Woods is continuing the policy of not simply settling “nuisance” lawsuits, he said. By refusing to settle, Woods said, fewer attorneys will file “nuisance” suits.
“It saves money and time,” he said.
Armbrecht, Jackson charged the city $127,179 in 2016, records indicate. Woods said in addition to police defense, the firm also handles some employment work for the city. The firm was paid $206,244 in 2015.
Maynard, Cooper & Gale charged $106,071 to the city in 2016. In addition to the law enforcement defense, the firm helps the city issue bonds and receive new market tax credits.
“We make a very concerted effort to hire expertise in certain areas,” Woods said. “We get good lawyers who know how to deal with public entities and have that knowledge base. That’s very important to the city.”
Jaime Betbeze, an attorney with Maynard, Cooper & Gale, is currently representing Waste Management, which is fighting the city’s Solid Waste Authority in a $6 million breach of contract lawsuit. A U.S. District Court jury found in Waste Management’s favor, but the case was appealed by the authority and is currently awaiting a decision by a three-judge panel in the 11th Circuit Court of Appeals.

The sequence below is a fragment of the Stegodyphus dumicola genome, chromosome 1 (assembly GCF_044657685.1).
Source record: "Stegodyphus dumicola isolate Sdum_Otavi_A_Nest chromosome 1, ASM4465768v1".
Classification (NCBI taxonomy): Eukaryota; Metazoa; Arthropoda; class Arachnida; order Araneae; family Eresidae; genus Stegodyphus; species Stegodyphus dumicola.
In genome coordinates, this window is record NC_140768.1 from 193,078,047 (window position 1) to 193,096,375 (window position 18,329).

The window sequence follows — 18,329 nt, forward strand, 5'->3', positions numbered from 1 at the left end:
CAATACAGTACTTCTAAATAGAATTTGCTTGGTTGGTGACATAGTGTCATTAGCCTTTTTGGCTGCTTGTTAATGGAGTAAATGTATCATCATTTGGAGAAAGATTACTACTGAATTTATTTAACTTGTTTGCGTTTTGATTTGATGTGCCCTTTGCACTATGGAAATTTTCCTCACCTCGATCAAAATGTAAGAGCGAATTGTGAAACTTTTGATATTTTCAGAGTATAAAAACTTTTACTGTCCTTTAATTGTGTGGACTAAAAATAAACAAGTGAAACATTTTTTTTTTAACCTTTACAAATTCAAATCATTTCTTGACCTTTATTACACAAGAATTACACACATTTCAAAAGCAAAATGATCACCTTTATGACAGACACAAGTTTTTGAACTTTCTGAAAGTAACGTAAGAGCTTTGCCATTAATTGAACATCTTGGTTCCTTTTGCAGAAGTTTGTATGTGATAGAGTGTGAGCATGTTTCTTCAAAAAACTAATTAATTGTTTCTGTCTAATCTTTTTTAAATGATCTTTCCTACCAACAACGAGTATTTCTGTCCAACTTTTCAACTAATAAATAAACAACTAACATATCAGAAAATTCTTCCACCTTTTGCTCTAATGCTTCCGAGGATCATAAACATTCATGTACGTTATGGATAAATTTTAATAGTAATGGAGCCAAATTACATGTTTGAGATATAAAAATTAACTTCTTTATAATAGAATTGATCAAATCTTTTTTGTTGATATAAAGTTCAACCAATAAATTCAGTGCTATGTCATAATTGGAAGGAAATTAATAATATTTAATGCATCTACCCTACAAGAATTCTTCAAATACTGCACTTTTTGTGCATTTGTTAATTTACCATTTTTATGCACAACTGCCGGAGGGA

The Brandyburg Firm was paid $30,987 and the Bell Law Firm was paid $3,440 for work in 2016.
City Council attorney Jim Rossler’s firm was also paid more than $98,000 over the last two years for liability defense work, which included the Solid Waste Authority and law enforcement, Woods said. In addition, Rossler was paid roughly $220,000 for his work with the council over the same time period.
The firm of Adams & Reese was paid the second most of any firm on the list over the past two years. The firm charged the city $458,948 in 2015 and $384,401 in 2016. Adams & Reese handles economic development agreements for the city, Woods said. For instance, the firm helped the city negotiate its contribution to the Wal-Mart distribution center, as well as set up deals with Meridian at the Port and the Shoppes at Bel Air. The firm also assists with legislative affairs and with the city’s federal grants, like the $14.5 million TIGER grant for Broad Street rehabilitation, Woods said.
Bradley S. Waterman billed the city for $190,666, according to records. Waterman served as special tax counsel for the city, Woods said, and handled one particular case where the city was accused by the Internal Revenue Service of improperly managing bond funds. Woods wouldn’t provide an original asking amount, but said the case had been settled for less than 1 percent of the amount sought.
In 2015, the city’s legal department actually brought in more money than it spent, Woods claims. The city received $4.8 million net payment from the BP oil spill settlement. The city initially took some heat for paying more than 30 percent of the $7.1 million total settlement in fees by allowing independent attorney Mary Beth Mantiply to take the case on contingency. A chunk of the settlement also went to Burr & Forman. The administration and City Council spent the remaining funds on new garbage trucks last year.